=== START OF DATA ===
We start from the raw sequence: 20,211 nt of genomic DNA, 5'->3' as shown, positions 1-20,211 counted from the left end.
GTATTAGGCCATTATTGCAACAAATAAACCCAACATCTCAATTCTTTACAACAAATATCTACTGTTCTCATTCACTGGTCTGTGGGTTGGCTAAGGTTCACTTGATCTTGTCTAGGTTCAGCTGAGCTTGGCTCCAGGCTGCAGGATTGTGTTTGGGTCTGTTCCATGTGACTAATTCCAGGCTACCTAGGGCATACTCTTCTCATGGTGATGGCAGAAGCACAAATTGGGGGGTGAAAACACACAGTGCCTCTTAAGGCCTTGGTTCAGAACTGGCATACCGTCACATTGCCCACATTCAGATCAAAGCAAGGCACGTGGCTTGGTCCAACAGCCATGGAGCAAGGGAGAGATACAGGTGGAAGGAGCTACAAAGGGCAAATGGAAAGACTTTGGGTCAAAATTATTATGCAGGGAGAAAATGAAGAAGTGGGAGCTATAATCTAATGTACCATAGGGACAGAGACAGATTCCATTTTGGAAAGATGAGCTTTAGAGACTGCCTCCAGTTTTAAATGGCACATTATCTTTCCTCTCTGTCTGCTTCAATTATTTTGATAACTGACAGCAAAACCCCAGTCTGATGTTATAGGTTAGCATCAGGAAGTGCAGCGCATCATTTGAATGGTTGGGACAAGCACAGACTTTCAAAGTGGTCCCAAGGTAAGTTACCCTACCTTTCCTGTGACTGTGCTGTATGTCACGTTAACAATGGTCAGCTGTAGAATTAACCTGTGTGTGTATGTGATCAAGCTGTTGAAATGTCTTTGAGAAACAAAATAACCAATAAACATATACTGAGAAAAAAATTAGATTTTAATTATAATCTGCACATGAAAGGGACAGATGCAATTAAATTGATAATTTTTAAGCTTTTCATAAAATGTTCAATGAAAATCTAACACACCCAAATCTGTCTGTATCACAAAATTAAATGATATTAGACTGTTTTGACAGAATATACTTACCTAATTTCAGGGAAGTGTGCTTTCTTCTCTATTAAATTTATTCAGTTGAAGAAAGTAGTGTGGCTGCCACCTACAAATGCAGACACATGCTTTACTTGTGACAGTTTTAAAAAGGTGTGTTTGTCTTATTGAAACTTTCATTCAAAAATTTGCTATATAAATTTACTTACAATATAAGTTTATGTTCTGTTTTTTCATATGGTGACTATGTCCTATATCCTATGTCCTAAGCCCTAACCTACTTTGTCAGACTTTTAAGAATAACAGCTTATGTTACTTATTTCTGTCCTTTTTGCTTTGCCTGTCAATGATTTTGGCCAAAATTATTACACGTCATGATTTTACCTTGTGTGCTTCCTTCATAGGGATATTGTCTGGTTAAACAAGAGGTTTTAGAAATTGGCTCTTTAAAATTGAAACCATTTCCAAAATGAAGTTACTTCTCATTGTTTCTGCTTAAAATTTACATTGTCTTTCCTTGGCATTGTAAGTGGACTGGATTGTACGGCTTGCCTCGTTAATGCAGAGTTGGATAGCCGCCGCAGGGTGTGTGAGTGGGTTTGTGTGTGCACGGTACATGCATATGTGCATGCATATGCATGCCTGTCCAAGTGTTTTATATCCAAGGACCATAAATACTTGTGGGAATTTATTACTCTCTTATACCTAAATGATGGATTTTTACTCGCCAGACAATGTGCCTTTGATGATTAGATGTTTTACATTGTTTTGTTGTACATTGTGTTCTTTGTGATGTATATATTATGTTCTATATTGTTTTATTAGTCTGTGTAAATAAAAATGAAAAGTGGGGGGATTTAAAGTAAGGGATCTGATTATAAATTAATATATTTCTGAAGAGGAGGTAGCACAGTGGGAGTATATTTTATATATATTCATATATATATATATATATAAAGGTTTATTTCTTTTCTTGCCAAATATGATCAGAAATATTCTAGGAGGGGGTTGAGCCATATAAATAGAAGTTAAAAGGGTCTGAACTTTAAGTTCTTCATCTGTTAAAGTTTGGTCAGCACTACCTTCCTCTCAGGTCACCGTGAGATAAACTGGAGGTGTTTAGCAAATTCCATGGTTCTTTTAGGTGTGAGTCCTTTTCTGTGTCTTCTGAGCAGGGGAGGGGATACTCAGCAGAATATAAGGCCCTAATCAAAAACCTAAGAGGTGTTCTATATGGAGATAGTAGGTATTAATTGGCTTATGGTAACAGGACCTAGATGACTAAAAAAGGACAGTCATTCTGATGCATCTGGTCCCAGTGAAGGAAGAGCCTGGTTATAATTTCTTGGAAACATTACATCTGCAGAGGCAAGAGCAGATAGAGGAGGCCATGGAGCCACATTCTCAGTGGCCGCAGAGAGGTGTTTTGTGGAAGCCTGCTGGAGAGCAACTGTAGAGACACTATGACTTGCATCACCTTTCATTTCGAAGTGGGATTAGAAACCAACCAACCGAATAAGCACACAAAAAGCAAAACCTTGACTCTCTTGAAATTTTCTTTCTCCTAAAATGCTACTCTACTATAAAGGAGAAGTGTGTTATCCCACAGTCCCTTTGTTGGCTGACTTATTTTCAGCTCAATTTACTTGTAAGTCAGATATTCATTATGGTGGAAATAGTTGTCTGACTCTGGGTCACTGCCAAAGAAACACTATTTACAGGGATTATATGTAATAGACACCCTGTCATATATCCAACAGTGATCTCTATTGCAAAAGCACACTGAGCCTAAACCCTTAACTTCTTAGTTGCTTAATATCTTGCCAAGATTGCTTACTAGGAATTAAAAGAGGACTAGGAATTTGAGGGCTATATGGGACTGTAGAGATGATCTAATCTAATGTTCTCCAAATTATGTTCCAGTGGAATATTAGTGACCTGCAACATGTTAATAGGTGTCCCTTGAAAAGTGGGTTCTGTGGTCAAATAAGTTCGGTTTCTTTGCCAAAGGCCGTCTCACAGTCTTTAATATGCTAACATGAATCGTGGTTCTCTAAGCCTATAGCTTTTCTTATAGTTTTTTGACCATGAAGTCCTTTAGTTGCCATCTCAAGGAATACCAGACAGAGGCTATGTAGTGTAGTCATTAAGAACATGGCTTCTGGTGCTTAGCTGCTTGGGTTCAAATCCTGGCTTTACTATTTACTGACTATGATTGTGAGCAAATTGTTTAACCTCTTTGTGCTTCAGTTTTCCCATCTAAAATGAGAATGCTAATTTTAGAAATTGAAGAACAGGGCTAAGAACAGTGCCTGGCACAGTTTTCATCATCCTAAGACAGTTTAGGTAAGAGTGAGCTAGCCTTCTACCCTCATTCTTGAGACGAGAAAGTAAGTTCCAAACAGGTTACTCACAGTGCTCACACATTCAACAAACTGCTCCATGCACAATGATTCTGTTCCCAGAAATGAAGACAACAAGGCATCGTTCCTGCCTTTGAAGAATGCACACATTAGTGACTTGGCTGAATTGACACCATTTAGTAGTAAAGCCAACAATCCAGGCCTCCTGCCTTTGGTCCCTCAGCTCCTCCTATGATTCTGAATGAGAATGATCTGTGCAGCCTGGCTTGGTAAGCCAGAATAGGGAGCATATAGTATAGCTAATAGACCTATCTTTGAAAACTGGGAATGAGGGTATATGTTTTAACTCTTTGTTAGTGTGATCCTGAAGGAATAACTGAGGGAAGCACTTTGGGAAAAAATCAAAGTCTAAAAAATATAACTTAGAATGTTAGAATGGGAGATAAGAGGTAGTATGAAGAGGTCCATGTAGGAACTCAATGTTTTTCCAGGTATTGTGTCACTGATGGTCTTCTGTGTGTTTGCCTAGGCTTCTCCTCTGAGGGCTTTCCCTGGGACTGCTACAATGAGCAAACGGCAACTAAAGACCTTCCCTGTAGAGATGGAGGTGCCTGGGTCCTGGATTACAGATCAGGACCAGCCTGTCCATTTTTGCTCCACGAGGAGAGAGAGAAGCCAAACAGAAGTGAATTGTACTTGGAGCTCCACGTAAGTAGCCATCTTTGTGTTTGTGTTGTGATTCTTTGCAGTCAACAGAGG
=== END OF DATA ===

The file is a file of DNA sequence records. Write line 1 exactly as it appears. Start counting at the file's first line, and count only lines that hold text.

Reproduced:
We start from the raw sequence: 20,211 nt of genomic DNA, 5'->3' as shown, positions 1-20,211 counted from the left end.